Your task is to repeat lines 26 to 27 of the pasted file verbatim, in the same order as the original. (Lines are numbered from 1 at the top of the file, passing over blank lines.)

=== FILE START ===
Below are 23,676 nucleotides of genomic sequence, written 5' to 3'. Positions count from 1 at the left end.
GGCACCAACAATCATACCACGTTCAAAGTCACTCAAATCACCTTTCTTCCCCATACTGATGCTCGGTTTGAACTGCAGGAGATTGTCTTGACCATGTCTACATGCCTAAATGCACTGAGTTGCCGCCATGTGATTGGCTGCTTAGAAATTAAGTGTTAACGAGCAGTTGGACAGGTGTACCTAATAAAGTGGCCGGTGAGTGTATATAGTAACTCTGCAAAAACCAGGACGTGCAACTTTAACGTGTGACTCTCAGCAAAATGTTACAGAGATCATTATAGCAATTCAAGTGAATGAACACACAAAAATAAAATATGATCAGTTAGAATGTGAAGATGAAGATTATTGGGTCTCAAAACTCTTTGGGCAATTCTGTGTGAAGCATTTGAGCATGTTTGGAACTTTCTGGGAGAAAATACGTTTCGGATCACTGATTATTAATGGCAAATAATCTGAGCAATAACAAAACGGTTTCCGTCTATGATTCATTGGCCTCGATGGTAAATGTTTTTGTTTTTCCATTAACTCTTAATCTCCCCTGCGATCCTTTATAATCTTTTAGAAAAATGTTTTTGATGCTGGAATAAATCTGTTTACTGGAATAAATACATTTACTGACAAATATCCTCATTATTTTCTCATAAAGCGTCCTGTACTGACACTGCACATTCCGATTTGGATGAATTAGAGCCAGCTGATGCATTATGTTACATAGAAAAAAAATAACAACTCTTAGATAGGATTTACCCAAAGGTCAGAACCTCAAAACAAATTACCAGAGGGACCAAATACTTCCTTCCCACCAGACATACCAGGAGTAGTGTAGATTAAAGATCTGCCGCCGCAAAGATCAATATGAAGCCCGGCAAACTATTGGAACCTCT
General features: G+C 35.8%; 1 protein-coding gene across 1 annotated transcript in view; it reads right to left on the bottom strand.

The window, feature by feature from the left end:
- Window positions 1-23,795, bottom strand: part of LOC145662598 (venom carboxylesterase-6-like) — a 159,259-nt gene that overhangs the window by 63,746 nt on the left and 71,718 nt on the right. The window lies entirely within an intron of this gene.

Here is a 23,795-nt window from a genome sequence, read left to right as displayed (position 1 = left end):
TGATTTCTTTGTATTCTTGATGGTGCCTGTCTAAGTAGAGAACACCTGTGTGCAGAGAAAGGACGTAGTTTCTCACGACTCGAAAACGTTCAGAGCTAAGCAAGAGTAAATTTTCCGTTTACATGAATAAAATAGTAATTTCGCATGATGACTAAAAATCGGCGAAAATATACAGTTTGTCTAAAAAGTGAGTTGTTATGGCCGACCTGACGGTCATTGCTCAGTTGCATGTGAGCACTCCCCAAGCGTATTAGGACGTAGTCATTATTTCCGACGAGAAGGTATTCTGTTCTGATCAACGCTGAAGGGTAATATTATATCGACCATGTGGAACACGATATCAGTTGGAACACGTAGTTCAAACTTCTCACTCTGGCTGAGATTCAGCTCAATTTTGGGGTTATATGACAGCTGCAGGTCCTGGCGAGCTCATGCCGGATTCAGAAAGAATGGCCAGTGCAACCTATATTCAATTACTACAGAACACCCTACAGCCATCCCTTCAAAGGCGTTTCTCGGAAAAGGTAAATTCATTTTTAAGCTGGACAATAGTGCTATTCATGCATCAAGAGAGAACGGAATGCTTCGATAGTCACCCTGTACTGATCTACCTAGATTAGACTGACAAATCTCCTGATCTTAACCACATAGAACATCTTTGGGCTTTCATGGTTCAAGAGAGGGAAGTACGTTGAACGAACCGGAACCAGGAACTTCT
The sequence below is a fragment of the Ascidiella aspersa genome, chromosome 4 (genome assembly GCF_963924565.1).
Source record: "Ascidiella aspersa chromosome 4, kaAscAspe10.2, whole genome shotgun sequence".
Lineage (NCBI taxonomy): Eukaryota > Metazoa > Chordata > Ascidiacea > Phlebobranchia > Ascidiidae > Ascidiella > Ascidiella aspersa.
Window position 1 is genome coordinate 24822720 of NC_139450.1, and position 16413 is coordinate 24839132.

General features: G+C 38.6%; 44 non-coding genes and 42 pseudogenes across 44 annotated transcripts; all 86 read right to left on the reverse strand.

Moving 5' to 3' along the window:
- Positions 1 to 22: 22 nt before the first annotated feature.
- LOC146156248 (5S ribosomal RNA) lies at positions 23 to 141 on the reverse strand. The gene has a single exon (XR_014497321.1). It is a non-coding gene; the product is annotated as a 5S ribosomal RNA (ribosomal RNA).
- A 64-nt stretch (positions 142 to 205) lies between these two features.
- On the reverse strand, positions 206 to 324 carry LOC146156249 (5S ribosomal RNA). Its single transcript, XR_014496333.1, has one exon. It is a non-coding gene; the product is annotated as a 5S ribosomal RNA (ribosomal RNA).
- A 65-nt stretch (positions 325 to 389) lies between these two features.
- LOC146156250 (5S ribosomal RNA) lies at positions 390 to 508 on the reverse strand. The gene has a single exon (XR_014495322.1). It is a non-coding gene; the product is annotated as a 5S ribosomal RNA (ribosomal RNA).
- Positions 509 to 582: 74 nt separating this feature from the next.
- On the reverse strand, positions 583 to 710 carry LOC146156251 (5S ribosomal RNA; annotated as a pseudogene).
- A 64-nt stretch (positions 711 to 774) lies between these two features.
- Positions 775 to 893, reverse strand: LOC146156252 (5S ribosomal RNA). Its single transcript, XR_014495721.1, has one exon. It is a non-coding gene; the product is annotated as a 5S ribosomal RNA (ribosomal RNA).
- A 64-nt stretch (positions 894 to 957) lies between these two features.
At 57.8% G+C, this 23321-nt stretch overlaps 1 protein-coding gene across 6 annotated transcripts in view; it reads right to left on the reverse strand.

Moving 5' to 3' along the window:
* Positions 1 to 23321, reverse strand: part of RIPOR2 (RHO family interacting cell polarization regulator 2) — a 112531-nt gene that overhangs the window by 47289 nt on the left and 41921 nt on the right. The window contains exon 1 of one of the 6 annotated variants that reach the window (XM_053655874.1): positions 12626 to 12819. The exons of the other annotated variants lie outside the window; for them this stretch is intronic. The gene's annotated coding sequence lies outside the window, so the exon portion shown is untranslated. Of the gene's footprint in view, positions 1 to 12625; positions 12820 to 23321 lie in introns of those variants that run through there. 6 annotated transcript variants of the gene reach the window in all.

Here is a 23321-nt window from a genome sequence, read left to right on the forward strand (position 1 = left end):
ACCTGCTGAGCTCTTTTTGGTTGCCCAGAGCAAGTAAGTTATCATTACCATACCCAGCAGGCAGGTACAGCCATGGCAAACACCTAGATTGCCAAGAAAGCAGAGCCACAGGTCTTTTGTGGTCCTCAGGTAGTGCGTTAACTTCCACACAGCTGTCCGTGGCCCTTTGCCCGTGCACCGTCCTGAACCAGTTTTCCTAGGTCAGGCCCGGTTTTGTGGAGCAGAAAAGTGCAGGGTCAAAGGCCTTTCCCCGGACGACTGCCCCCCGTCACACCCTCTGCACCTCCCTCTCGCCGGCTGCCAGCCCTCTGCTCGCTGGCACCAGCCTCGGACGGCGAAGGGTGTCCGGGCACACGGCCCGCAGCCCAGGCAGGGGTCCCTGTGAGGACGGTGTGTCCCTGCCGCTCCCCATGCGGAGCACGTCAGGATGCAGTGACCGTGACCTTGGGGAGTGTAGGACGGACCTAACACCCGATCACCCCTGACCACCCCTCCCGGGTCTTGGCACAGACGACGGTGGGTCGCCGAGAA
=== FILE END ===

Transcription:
Moving 5' to 3' along the window:
* Positions 1 to 23321, reverse strand: part of RIPOR2 (RHO family interacting cell polarization regulator 2) — a 112531-nt gene that overhangs the window by 47289 nt on the left and 41921 nt on the right. The window contains exon 1 of one of the 6 annotated variants that reach the window (XM_053655874.1): positions 12626 to 12819. The exons of the other annotated variants lie outside the window; for them this stretch is intronic. The gene's annotated coding sequence lies outside the window, so the exon portion shown is untranslated. Of the gene's footprint in view, positions 1 to 12625; positions 12820 to 23321 lie in introns of those variants that run through there. 6 annotated transcript variants of the gene reach the window in all.